The court allowed Plaintiff’s Title IX claims to proceed, but dismissed his state law claims.
Plaintiff Matthew Rolph was a student at Hobart & William Smith Colleges (HWS) along with Jane Roe, with whom he had several sexual encounters before the alleged incident. On the night in question, Plaintiff and Roe were engaging in consensual sexual activity in Roe’s room. At some point Roe stopped to answer her phone. The parties’ testimony diverge at this point. Plaintiff alleges Roe then resumed the consensual sexual activity. Roe claims Plaintiff had engaged in behavior prior to the phone call that she did not consent to, which is why she went to get her phone.
A few days later, Roe filed a complaint against Plaintiff with HWS. The next day, Roe went to the hospital at the urging of a professor, but the university’s investigator, Erin Beatty, did not obtain her hospital records. Beatty also failed to obtain phone records to support witnesses’ statements. Although Beatty gathered several witnesses’ statements, the only witness against Plaintiff at the disciplinary hearing was Roe. Plaintiff was found responsible and expelled, and was also charged with a criminal sex act by the Ontario County District Attorney’s Office, of which he was later acquitted.
Plaintiff sued HWS alleging the following: “(1) a violation of Title IX . . . ; (2) breach of contract; (3) promissory estoppel; (4) negligence; and (5) negligent infliction of emotional distress.”
The court held that Plaintiff provided sufficient evidence to establish an inference of gender bias and satisfy an erroneous outcome claim. Plaintiff provided evidence that “HWS was criticized in the media for failing to take seriously female students’ complaints of sexual assault by male students.” He also alleged that newspaper coverage of a previous sexual assault case that reflected negatively on the university influenced his punishment, and that HWS was under pressure regarding sexual assault decisions due to the “Dear Colleague Letter” and “OCR’s threat to withhold federal funding.” The court found Plaintiff was possibly disadvantaged at his disciplinary hearing since the investigator “failed to review or preserve electronic evidence or conduct any follow-up interviews to resolve inconsistencies between witnesses’ statements.” Plaintiff also alleged he was discriminated against when the panel questioned him “extensively about whether he was intoxicated” on the night of the incident, but did not question Roe about whether she thought Plaintiff was drunk the night of the assault. The court concluded all of these allegations were sufficient to sustain an erroneous outcome claim.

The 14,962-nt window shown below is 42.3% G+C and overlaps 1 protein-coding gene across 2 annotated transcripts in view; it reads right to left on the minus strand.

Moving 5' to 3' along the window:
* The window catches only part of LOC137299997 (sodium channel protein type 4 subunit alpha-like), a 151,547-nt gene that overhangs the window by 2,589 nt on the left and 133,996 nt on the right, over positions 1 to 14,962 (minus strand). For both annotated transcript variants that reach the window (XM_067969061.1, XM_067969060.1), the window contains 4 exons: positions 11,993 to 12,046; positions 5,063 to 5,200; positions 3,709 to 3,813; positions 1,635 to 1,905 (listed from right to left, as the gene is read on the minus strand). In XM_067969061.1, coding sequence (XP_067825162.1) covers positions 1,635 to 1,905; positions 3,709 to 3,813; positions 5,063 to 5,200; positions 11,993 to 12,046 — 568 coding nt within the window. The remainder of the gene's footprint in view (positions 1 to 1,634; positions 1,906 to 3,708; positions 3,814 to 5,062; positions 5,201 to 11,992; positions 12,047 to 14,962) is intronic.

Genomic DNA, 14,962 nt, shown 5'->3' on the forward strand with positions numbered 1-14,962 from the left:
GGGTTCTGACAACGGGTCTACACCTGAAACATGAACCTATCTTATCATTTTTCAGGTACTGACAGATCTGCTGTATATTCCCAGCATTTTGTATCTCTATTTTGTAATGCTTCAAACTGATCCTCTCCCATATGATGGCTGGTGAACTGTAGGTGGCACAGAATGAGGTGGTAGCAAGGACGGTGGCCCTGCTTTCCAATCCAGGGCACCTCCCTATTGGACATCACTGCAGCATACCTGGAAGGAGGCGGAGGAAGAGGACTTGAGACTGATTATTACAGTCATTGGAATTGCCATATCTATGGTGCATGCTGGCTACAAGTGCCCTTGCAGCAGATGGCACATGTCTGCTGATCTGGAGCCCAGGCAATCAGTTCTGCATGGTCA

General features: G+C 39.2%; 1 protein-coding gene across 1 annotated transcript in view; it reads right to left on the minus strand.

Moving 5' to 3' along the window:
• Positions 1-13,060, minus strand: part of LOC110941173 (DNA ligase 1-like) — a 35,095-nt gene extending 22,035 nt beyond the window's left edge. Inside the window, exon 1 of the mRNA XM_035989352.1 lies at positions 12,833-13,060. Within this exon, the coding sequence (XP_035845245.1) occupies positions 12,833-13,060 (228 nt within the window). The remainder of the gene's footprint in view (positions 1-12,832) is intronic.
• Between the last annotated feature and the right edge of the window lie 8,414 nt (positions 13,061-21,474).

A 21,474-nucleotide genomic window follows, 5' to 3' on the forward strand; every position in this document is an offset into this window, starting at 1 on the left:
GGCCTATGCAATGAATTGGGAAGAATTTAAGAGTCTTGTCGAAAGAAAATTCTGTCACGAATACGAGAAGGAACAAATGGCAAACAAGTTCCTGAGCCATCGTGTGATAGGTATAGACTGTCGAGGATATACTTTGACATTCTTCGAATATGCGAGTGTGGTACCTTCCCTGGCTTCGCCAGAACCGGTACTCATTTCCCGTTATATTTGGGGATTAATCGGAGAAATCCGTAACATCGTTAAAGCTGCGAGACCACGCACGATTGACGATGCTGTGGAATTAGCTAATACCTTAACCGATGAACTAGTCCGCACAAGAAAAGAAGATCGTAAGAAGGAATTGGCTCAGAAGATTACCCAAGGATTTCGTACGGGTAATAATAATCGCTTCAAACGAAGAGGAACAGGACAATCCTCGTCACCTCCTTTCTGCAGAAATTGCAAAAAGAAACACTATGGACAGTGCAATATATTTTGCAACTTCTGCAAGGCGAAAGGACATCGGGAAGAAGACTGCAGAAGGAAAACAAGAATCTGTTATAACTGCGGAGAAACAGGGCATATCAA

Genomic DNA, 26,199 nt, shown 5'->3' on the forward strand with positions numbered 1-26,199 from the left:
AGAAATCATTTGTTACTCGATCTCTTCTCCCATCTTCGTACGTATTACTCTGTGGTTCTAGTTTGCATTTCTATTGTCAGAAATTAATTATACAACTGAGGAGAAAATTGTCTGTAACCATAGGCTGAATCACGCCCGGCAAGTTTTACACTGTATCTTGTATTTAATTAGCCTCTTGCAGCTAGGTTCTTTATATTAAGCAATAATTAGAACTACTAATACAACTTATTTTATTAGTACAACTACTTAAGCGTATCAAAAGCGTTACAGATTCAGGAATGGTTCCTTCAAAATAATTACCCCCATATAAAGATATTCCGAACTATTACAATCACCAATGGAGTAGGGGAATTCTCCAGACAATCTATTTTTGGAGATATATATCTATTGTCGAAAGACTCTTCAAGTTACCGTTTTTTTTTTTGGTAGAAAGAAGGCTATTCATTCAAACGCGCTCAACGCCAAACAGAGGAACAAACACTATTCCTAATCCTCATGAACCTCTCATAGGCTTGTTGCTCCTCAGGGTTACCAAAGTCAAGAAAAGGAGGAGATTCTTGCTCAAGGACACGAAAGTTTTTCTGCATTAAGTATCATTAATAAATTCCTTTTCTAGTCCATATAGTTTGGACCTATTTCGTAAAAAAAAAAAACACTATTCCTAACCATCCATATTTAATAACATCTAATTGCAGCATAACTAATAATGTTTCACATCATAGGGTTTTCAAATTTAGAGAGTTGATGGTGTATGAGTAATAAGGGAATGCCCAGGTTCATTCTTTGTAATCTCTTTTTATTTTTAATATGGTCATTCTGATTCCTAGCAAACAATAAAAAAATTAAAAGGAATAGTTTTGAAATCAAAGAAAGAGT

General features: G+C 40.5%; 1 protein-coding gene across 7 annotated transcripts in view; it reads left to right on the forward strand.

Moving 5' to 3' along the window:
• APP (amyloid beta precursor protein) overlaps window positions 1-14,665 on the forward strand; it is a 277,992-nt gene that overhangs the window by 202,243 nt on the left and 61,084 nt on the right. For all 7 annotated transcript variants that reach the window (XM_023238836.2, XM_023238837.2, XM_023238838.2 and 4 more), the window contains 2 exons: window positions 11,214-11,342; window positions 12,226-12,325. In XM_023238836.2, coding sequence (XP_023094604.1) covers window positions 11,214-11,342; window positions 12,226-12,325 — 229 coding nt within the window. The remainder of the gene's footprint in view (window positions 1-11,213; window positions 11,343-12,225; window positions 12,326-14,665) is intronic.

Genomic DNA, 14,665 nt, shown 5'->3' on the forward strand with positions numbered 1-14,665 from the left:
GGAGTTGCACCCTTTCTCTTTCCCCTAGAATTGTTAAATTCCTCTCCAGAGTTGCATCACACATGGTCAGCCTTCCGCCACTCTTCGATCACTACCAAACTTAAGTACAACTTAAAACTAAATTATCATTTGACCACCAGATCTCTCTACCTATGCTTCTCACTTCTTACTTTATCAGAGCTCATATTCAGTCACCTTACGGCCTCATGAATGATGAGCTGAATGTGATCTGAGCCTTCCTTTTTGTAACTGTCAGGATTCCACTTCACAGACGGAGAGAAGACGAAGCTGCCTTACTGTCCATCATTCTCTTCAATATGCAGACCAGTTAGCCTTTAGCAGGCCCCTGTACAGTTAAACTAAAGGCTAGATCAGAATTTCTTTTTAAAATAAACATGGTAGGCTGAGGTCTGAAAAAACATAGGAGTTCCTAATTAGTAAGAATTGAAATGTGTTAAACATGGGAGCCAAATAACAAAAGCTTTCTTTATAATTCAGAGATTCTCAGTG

Regarding the selective enforcement claim, the court held it could not survive a motion to dismiss because “Plaintiff allege[d] that ‘women rarely, if ever, are accused of sexual harassment by the Colleges’ which suggests that a similarly-situated comparator may not exist.”
The court dismissed Plaintiff’s breach of contract claim because the court found that the statements Plaintiff regarded as contract terms were merely “aspirational statements,” which “do not provide the basis for a breach of contract claim.” To sustain a breach of contract claim, the court said Plaintiff would need to point to “specific terms of the implied contract that were allegedly violated by the college,” and Plaintiff failed to do so. Although the court dismissed Plaintiff’s breach of contract claim, it still recognized that a contract existed between Plaintiff and the school. Because a contract existed, the court dismissed Plaintiff’s promissory estoppel claim.
Plaintiff also claimed HWS was negligent. The court dismissed Plaintiff’s negligence claim arising from the contract, but Plaintiff also alleged HWS had a duty of care stemming from accreditation standards. The court held Plaintiff failed to show that precedent existed where the law recognized a duty of care arose from accreditation standards. The court, therefore, dismissed Plaintiff’s negligence claim altogether.